Yes, there are responsible teenagers out there. We can have fun without causing danger or trouble or sin. So guide us, discipline us when we need it, set limits, and be our leaders by example; but don’t stifle us, don’t try to crush the life out of us and turn us into grey stereotypes, cardboard cut-outs of society’s expectations. We are already a group of square pegs in a world of round holes, treated like children and expected to act like adults; we are already studying hard, working hard, struggling to break into the adult world of forms and licences and signatures. So let us escape, responsibly, into our loud music and our parties. Trust us just a little, and we will honour you.

God wants people to be alive and afire, not stumble colourlessly through life. Let us dance as the night grows older, knowing that our own youth will only last a moment. Let us celebrate being young and alive. We know about all the rebels out there, about all the teens that get into trouble, and we’re not them. I speak for all the responsible teenagers out there who want to breathe. Who want to be trusted.

We sing a new song to the God we love just as much as you do. “Sing unto Him a new song; play skilfully with a loud noise” (Psalm 33:3). We will sing “Amazing Grace” with you on Sunday morning; we will kneel in our closets in silence and praise Him with our prayer every day of the week; but let us be free to praise Him in our own way. We are on fire, and ours is a generation of lively believers.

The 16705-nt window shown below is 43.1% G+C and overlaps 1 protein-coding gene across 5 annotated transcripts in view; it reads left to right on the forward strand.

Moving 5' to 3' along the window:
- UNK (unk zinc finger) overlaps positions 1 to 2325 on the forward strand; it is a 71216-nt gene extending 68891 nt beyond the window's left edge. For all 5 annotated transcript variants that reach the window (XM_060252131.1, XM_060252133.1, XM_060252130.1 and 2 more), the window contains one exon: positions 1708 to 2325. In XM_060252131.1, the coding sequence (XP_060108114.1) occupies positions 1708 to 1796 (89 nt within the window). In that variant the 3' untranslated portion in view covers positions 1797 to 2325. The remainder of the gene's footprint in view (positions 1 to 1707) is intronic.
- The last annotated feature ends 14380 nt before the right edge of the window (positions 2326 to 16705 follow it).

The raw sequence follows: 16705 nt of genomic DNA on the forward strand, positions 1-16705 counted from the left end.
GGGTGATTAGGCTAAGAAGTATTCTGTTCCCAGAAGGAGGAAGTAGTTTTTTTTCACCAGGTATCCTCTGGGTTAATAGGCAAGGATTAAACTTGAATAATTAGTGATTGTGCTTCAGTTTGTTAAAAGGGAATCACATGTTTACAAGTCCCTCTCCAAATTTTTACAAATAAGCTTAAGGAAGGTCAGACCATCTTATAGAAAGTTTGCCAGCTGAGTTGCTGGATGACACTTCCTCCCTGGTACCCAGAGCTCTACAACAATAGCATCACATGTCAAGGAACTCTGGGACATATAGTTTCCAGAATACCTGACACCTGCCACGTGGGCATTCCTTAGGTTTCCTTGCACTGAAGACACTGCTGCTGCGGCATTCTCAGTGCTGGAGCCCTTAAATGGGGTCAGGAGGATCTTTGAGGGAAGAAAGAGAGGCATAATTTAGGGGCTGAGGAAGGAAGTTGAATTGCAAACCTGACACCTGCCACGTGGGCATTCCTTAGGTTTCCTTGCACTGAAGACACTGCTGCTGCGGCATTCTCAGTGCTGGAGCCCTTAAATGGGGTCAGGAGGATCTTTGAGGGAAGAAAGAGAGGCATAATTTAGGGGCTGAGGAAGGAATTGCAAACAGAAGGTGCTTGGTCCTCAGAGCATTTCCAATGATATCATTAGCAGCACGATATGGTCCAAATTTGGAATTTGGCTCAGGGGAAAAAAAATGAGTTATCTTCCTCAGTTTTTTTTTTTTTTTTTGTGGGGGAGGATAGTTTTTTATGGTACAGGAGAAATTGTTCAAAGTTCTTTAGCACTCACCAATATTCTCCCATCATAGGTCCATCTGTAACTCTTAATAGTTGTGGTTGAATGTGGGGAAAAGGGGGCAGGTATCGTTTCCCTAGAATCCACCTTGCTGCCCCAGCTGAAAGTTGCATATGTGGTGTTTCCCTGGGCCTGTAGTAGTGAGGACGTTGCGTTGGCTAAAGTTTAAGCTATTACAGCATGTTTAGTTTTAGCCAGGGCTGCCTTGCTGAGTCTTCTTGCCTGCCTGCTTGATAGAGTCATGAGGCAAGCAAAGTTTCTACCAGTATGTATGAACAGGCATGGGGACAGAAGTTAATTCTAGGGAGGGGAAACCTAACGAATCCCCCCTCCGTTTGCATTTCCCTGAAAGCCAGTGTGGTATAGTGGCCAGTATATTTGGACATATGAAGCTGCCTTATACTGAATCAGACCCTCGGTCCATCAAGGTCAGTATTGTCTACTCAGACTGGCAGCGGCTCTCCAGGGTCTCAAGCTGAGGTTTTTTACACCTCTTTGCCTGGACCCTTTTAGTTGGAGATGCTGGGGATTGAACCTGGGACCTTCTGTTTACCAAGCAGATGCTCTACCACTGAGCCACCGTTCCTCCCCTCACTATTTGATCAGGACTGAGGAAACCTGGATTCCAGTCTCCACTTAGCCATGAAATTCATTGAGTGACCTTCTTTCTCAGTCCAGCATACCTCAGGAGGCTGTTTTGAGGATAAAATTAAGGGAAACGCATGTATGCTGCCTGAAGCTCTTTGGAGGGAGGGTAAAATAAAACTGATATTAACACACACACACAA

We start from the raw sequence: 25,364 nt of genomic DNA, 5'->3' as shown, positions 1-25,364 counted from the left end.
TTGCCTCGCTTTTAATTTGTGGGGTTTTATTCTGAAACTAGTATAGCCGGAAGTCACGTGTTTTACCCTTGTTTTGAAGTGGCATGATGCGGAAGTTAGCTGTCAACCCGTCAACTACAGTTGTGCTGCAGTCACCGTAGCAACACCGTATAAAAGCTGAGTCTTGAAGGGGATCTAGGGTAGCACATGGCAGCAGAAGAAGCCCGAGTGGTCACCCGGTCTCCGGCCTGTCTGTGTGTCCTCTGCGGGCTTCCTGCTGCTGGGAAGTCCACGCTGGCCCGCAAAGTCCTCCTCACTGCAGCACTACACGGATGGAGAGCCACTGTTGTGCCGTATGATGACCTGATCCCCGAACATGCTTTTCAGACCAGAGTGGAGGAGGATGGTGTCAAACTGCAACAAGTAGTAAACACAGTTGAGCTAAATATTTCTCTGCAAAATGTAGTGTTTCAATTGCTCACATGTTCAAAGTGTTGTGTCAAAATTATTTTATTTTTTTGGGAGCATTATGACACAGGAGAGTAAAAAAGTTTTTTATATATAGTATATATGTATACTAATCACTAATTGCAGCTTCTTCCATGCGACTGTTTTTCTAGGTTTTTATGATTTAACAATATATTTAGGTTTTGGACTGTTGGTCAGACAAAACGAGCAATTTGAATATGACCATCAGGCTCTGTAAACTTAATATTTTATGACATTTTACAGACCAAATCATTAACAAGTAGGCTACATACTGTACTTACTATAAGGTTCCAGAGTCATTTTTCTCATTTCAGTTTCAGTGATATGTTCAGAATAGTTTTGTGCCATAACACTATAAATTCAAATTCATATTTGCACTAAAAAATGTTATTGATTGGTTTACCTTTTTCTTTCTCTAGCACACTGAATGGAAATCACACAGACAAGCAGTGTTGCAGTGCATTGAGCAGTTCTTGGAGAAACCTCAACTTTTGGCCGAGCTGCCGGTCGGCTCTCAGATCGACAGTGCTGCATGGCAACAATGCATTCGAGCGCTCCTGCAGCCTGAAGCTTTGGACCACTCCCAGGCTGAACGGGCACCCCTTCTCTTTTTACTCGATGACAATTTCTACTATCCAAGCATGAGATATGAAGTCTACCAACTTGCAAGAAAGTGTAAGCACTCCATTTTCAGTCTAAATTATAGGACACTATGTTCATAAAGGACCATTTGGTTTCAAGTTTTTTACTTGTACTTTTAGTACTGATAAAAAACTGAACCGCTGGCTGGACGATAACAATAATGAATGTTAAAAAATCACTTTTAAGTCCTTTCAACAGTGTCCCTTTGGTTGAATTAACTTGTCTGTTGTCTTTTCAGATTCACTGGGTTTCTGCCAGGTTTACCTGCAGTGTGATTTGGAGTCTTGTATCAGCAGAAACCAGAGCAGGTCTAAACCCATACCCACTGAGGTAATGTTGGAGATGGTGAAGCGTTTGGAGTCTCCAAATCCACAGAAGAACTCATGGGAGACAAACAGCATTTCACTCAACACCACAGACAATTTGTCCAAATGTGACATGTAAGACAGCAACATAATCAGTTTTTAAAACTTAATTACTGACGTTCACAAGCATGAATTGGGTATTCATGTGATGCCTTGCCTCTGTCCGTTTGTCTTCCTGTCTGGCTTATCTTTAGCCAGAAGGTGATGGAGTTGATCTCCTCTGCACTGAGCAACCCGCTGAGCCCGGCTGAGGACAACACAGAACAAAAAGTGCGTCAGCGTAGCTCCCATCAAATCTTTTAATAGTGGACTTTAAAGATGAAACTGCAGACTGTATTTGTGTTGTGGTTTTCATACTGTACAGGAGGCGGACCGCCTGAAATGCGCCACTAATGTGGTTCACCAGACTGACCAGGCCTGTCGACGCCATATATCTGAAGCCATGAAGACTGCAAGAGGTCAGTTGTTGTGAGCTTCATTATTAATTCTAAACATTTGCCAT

We know what’s right and wrong and we’re trying to do what’s right. We might not be doing it the way you would, and we might still be on a learning curve, but we’re on fire for our God and we want to get out there and grab life with both hands.

Please don’t try to stop us.


3 thoughts on “A New Song

  1. A wonderful post, Firn! Yes, there are some adults who would not be happy with rock music in church – some of them don’t even like pianos or organs in church. I love a lively worship service, and I love some of the old music like “Jesu Joy of Man’s Desiring” or “Be Thou My Vision” (which I absolutely love to bits) but, I will admit, when it comes to drums that are attached to amplifiers that make the floor shake, I usually walk outside. Not because I’m thinking, “How dare they play music like that in God’s house”, but because the vibrations through the floor from the drums, hurts my heart physically. There must be something about the beat. People who say we shouldn’t have drums etc in church haven’t read their Bibles very much, because in Psalms and other places in the Old Testament, it it talks about trumpets, cymbals, harps, wooden clappers, rhythm bones, castanets, timbals, drums, reed pipes – the list goes on. And we’re not talking about 4-5 teens in a group, we’re talking up to several hundred people making a racket all in the name of worshipping God. I love listening to Toby Mac, Third Day, Josh Groban, Casting Crowns, Jars of Clay, Jeremy Camp etc.
    LOL I may be old, but I ain’t dead 😀

    P/S sorry for the delay in responding to this post, but I’ve been without internet access for 5 days. LOL I thought I was dying 😉

    • I’m so with you, Lyn. I know rock is hard on the ears and to be honest I’m not even fond of heavy rock turned up too loud – now classical, I’ll belt out full volume 😀 – but I hate how some people turn “Turn that off, please, it hurts my ears and it’s not to my taste” into “Thou shalt not play rock music lest thou burn forevermore!”